The U.S. Justice Department announced a $47 million settlement with Health Diagnostic Laboratory, as well as a smaller deal with a second laboratory and additional lawsuits involving fees that labs pay to referring physicians.
As part of the settlement, HDL denied any wrongdoing. “We have taken the step of resolving this matter in order to put these allegations, which stemmed from historical practices once common in the industry, behind us," HDL said in a statement Thursday. "These allegations were made against a number of companies operating in the clinical laboratory industry by individuals who stand to personally profit by making these allegations."
HDL said the settlement will allow the company to avoid "the distraction of what could have been years of uncertainty associated with protracted and expensive litigation."
The government alleged that Richmond, Va.-based HDL paid doctors processing and handling fees between $10 and $17 per referral and often waived patient co-pays and deductibles. The arrangement led those physicians to refer patients for unnecessary tests that were billed to Medicare and other federal healthcare programs, violating the False Claims Act, according to the Justice Department.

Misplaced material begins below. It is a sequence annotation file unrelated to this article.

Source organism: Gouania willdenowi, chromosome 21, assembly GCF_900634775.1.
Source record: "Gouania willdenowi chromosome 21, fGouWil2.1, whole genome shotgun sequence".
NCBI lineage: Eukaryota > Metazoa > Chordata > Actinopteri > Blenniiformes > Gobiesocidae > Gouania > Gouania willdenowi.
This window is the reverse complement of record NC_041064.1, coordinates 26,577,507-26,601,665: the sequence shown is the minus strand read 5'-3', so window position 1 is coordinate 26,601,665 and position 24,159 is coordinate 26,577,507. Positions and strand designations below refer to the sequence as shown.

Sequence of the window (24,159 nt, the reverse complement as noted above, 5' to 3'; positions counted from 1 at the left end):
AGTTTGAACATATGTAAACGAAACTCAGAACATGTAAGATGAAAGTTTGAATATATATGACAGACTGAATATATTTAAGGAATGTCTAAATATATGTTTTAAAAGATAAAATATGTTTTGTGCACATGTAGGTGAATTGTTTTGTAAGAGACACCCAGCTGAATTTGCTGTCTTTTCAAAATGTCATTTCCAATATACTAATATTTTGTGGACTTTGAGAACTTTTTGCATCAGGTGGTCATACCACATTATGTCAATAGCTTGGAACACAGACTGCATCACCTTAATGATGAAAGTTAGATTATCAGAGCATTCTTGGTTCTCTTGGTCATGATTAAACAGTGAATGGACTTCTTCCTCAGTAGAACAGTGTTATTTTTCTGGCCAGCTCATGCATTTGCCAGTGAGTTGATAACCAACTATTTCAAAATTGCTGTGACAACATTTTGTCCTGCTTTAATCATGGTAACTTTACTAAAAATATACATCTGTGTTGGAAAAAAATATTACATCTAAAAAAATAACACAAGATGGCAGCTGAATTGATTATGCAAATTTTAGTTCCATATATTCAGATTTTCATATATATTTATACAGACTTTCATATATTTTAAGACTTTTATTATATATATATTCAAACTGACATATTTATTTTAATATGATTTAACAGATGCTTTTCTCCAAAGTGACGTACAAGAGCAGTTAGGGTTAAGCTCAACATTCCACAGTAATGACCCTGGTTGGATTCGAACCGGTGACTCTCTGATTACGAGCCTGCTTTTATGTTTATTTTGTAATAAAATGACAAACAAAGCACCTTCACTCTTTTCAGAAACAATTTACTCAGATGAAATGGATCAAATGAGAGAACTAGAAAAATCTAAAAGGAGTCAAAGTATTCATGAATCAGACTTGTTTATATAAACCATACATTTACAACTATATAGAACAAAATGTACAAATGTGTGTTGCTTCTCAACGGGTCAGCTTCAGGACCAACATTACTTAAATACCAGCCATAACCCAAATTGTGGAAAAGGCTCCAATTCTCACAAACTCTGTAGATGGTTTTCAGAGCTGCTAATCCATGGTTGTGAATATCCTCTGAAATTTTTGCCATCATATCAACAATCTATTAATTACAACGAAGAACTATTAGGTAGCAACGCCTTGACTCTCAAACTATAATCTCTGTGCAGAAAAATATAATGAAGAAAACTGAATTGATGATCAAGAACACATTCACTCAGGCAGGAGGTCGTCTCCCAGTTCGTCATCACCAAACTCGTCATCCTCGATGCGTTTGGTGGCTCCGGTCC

The government also announced a $1.5 million settlement involving similar allegations against Singulex of Alameda, Calif. Singulex, which does not admit liability in the agreement, could not be reached for comment.
HDL said in its statement that paying processing and handling fees was a long-standing practice in the diagnostic laboratory industry. HDL stopped making such payments in June 2014 when HHS' Office of Inspector General issued a special fraud alert saying the fees presented "a substantial risk of fraud and abuse under the anti-kickback statute," according to the company.
HDL's blood tests help doctors detect cardiovascular risk by looking at biomarkers.
The Justice Department also announced Thursday that it has intervened in lawsuits making similar allegations against Berkley HeartLab, BlueWave Healthcare Consultants, BlueWave's owners Floyd Calhoun Dent and J. Bradley Johnson, and former HDL CEO Latonya Mallory.
HDL has ended its contract with BlueWave as part of a sales force transition, HDL said.
The lawsuits against HDL were originally brought by four whistle-blowers: Dr. Michael Mayes, Scarlett Lutz, Kayla Webster and Chris Reidel. Under the False Claims Act, whistle-blowers are entitled to a portion of whatever money the government is able to recover. The whistle-blowers' share of the money in this case has not yet been determined, according to the Justice Department.